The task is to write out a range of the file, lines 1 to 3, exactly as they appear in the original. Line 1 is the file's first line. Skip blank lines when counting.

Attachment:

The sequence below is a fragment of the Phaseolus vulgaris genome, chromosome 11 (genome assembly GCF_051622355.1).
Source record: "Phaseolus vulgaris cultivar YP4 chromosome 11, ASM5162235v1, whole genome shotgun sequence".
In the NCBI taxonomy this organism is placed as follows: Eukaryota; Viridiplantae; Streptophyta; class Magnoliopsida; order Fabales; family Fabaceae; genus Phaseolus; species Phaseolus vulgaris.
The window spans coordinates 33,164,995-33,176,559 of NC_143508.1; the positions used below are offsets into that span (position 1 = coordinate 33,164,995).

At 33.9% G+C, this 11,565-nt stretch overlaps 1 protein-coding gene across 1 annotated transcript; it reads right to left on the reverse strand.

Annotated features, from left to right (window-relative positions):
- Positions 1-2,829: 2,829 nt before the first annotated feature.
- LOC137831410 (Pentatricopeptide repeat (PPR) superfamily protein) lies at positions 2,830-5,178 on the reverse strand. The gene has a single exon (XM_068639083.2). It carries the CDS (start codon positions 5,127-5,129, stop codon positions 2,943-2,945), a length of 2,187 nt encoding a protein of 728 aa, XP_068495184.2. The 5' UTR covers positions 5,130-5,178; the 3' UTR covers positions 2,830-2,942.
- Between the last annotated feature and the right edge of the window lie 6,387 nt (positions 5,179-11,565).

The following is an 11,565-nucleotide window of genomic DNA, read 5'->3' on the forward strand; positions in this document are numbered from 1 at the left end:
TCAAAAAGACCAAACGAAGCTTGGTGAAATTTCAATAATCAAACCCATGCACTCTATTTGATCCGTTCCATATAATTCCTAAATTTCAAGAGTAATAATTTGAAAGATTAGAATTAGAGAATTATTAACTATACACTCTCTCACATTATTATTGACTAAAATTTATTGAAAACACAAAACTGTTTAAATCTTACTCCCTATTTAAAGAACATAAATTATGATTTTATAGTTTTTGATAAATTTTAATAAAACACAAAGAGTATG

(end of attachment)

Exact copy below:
The sequence below is a fragment of the Phaseolus vulgaris genome, chromosome 11 (genome assembly GCF_051622355.1).
Source record: "Phaseolus vulgaris cultivar YP4 chromosome 11, ASM5162235v1, whole genome shotgun sequence".
In the NCBI taxonomy this organism is placed as follows: Eukaryota; Viridiplantae; Streptophyta; class Magnoliopsida; order Fabales; family Fabaceae; genus Phaseolus; species Phaseolus vulgaris.